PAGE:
Our Phone Validation API, Reverse Phone API, and Caller Identification API return a carrier name as part of the response. This data is refreshed within 15 minutes of any change, so the data is practically in real-time. In total, we are tracking today:
- 3600+ carriers for the U.S.
- 150+ for other North American countries like Antigua, Bermuda, Dominican Republic, Puerto Rico, etc.
- 200+ carriers for Canada
With so many carriers, we often get asked about the carrier name we return. We are all familiar with Verizon Wireless or Comcast, but there are quite a few others where the naming can be confusing in terms of what they mean.
Here are some examples of the carrier names and their explanations:
- Apollo Communications, LLC – CO: This means Apollo Communications is a telecommunications provider, specifically in Colorado.
- Optel Telecom, Inc. (CLEC): Optel is a telecommunications provider company (often smaller, local companies) that operates in competition with the already established Local Exchange Carriers (LECs, typically the larger, incumbent telco providers). CLECs provide telephone and data services by leasing lines from the incumbents or by building their own networks. They were established to introduce competition into local telecom markets and typically offer an alternative for consumers to traditional service providers. Optel Telecom is a landline provider.
- AT&T: There are dozens of carriers today that identify or link back to AT&T, mostly through various acquisitions, subsidiaries in different regions, etc. Here’s a few:
- AT&T Wireless: AT&T Wireless is, of course, well known.
- AT&T PSTN: AT&T PSTN (Public Switched Telephone Network) is the landline part of their network.
- Mediaone Telecommunications Corp. DBA AT&T Broadband: This carrier is one of the acquisitions by AT&T, hence the DBA (Doing Business As) of AT&T.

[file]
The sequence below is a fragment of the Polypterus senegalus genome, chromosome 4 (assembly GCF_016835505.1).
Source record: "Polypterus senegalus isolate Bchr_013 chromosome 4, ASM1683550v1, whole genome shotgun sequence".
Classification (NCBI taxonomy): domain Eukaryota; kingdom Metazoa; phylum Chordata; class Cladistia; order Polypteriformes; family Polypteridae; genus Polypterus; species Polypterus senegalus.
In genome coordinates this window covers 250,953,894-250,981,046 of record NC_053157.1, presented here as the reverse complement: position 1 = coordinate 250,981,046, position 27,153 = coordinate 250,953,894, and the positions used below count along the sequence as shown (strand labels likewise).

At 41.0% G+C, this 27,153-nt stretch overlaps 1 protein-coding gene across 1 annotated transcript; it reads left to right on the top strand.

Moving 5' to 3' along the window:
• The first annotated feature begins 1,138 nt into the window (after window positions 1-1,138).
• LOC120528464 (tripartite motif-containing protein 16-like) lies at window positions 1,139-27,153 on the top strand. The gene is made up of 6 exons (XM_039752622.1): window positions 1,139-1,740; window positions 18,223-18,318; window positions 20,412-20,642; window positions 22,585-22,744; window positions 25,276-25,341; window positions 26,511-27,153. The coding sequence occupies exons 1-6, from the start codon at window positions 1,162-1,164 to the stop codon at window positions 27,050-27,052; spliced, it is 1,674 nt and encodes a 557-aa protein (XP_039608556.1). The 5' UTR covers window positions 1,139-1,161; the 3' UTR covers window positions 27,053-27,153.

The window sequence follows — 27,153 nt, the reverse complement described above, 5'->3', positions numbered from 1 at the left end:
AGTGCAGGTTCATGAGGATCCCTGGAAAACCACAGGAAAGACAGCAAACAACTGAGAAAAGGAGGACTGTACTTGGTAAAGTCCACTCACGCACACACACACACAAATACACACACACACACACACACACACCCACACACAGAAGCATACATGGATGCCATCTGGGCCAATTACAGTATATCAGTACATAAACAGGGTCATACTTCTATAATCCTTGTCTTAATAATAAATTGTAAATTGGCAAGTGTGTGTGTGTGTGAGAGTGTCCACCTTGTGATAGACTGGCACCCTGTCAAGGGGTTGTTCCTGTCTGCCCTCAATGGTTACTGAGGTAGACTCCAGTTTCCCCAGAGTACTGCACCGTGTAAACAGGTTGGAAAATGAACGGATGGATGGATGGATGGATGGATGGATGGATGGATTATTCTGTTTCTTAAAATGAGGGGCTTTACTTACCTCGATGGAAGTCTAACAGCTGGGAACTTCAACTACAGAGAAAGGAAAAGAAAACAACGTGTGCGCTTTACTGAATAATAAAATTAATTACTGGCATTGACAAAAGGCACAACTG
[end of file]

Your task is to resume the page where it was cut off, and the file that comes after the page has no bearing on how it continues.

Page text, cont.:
- AT&T, Inc. – PR: This is the AT&T subsidiary in Puerto Rico.
- AWS Caribbean Services, Inc. (AT&T Wireless Blue): That name is actually taken from the name of the Wireless Network Operator AWS Caribbean Services. The AWS, we believe, stands for AT&T Wireless Services”. At one time, it was an AT&T “BLUE” network. We added the parentheses to help identify it that way.
- American Broadband – Sprint Reseller: American Broadband is a telecommunications provider and uses the Sprint network (Spectrum) to provide mobile services. In fact, we are tracking 135+ Sprint reseller carriers just in the U.S.
- TextNow – Bandwidth.com – SVR: This name follows the ServiceProvider – NumberProvider – DefaultAggregator format.
- The Number Provider is the source of the numbers. In this case, Bandwidth.com owned the numbers, and TextNow bought them.
- The Service Provider is the carrier who is serving these numbers now. In this case, TextNow.
- The Default Aggregator identifies the default messaging aggregator if no other routing is known, meaning it’s the service responsible for routing the messages across the network for proper delivery.
- Twilio – Toll-Free – SMS-Sybase365/MMS-SVR: In this case, SMS should be routed
- toward Sybase365/SAP (now Sinch), and that MMS should route toward Syniverse.
- Zipwhip – Toll-Free – SVR: Zipwhip is the telephone number provider, in this case a toll-free number, and Syniverse is the messaging aggregator behind the scenes helping with message routing for this toll-free number.
- CallFire Inc. – Toll-Free – Zipwhip: In this case, CallFire is the telephone number provider, and Zipwhip is just a messaging aggregator. You can see how different carriers can function differently within the network.
- Level 3 Communications, LLC and Level 3 – SVR: Both are from Level 3, a telecommunications company. However, Level 3 Communications, LLC is a landline network, while Level 3 – SVR is a non-fixed VoIP carrier with Syniverse as the messaging aggregator service.
- Vibes – 10 DLC: Vibes is the carrier, and the number is 10 DLC format for sending applications to person text messaging services (A2P/10 DLC).
- Tychron Messaging SMS/MMS-1: This is a phone carrier used for messaging services, most likely using APIs.
Hopefully, this explains what is happening behind the scenes on how various carriers work together to deliver voice and SMS services. There are probably more carrier name variations that provide further insight into whose network is being used, who owns the phone number, and how/who is being used for message routing that we probably have missed. Let us know if you see anything that you would like to learn further about via email@example.com.